[Show abstract][Hide abstract] ABSTRACT: Plant-available reserves of major base cations, Ca2+ and Mg2+, decreased markedly in soils over the past century, thus posing a potential threat to forest ecosystem health. Trees are thought to obtain dissolved Ca2+ ions mainly from an easily accessible soil–water reservoir also termed the ‘exchangeable cation pool’. The status of Ca reserves in this soil pool is sensitive to anthropogenic perturbations such as soil acidification induced by acid rain and/or excessive timber harvesting. Here we show that in a base-poor forest of the northeastern USA (i.e. Wachusett Mountain, Massachusetts) the ‘exchangeable Ca pool’ of deeper mineral soils has a unique isotope signature that is significantly enriched in the radiogenic 40Ca, due to the dissolution of K-rich silicate minerals such as biotite. Using a simple isotope mass balance, and assuming that the input of Ca from biotite has a εCa signature of ∼16, the results of our calculation indicate that the weathering of biotite may supply a sizeable fraction, up to 25%, of Ca2+ ions into the ‘exchangeable cation pool’ of deeper mineral soils. Importantly, samples of local vegetation (i.e. woody tissues of red oak) show no detectable excess of the radiogenic 40Ca, and based on our model the upper limit of a possible biotite-derived Ca contribution in vegetation is estimated at ∼5%. We also found no evidence of the radiogenic 40Ca signal in the samples of forest floor and the uppermost organic-rich soils (0–15cm depth), which in turn suggest that over the long-term development of the forest and its organic matter accumulation, the vegetation growth must have also relied primarily on the non-radiogenic Ca sources. Based on our experimental data, such sources may include (i) wet atmospheric deposition, (ii) the organically-complexed Ca in topsoil horizons, and (iii) chemical weathering and/or fungal-mediated dissolution of apatite and Ca-rich plagioclase. Hence, our stable and radiogenic Ca isotope data indicate that the studied base-poor forest is able to bypass the ‘exchangeable cation pool’ of deeper (i.e. below 15cm) mineral soils, and still manages to meet its nutritional requirements with respect to Ca. Another important implication of this study is that the organically-complexed Ca in the topsoil horizon (0–15cm depth) has to be tightly bound to the ion exchange sites, otherwise the large radiogenic 40Ca signatures present in the ‘exchangeable cation pool’ of deep mineral soils would be swamped by the downward gravitational flux of non-radiogenic Ca from the decaying organic matter and litterfall. Hence, the limited mobility of the organically-complexed Ca in soils and its tight biological cycling could explain the lack of a significant impact of vegetation on the Ca isotope systematics observed in large rivers.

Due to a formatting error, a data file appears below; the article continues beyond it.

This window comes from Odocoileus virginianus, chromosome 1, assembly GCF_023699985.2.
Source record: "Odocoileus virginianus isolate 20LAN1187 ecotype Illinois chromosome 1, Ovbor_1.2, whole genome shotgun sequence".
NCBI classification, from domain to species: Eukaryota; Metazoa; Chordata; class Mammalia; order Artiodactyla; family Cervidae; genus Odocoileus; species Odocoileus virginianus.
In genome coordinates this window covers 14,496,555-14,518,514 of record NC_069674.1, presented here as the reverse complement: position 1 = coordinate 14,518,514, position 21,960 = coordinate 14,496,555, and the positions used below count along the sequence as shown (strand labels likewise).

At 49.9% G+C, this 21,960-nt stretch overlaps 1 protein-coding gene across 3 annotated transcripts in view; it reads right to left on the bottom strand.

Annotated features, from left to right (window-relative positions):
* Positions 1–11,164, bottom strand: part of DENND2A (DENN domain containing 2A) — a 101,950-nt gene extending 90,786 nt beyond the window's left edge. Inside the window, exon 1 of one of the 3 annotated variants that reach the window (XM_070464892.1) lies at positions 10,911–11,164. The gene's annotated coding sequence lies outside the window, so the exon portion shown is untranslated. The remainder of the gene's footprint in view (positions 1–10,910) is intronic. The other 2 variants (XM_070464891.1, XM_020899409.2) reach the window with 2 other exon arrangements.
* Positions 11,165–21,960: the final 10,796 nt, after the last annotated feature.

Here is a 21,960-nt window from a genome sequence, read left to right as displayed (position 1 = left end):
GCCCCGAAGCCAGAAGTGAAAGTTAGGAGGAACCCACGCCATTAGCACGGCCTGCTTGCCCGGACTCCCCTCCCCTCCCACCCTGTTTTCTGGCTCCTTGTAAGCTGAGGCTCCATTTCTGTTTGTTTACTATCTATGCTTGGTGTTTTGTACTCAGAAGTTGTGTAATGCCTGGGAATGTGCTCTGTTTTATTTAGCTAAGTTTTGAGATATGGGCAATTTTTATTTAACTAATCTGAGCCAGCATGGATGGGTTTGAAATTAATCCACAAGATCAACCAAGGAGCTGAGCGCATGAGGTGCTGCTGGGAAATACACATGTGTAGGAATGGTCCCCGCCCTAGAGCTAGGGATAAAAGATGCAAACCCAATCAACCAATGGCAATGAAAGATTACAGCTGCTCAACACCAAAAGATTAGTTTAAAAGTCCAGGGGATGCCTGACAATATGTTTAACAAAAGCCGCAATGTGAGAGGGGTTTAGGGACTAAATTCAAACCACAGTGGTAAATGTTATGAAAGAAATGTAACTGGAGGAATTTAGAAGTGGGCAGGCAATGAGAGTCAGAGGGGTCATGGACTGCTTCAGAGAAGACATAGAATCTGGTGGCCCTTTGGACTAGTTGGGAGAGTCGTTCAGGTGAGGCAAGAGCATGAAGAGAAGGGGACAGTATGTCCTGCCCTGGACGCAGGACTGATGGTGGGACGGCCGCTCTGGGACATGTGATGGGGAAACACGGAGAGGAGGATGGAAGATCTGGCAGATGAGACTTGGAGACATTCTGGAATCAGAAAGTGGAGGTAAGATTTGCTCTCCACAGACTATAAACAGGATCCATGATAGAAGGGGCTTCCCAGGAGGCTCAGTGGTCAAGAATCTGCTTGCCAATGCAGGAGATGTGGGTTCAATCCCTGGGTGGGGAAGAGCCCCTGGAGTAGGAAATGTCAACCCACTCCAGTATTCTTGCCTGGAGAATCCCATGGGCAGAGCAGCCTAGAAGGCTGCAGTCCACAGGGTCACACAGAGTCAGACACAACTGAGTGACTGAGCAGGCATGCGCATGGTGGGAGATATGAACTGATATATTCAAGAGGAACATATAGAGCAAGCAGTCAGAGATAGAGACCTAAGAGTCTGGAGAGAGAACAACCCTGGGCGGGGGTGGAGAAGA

[Show abstract][Hide abstract] ABSTRACT: The biogeochemical cycles of most toxic metals have been significantly altered by anthropogenic activities. Anaerobic, rain-fed organic soils are believed to record historical changes in atmospheric pollution. Suspected postdepositional mobility of trace elements, however, hinders the usefulness of peat bogs as pollution archives. To lower this uncertainty, we quantified the mobility of six trace metals in peat during an 18-month field manipulation. A replicated, reciprocal peat transplant experiment was conducted between a heavily polluted and a relatively unpolluted peatland, located 200 km apart in the Czech Republic (Central Europe). Both peatlands were Sphagnum-derived, lawn-dominated, and had water table close to the surface. A strikingly different behavior was observed for two groups of elements. Elements of group I, Fe and Mn, adjusted their abundances and vertical patterns to the host site, showing an extremely high degree of mobility. In contrast, elements of group II, Pb, Cu, Zn, and Ti, preserved their original vertical patterns at the host site, showing a high degree of immobility. Our experimental results suggest that not just lead, but also copper and zinc concentration profiles in peat are a reliable archive of temporal pollution changes within a wide pH range (2.5-5.8).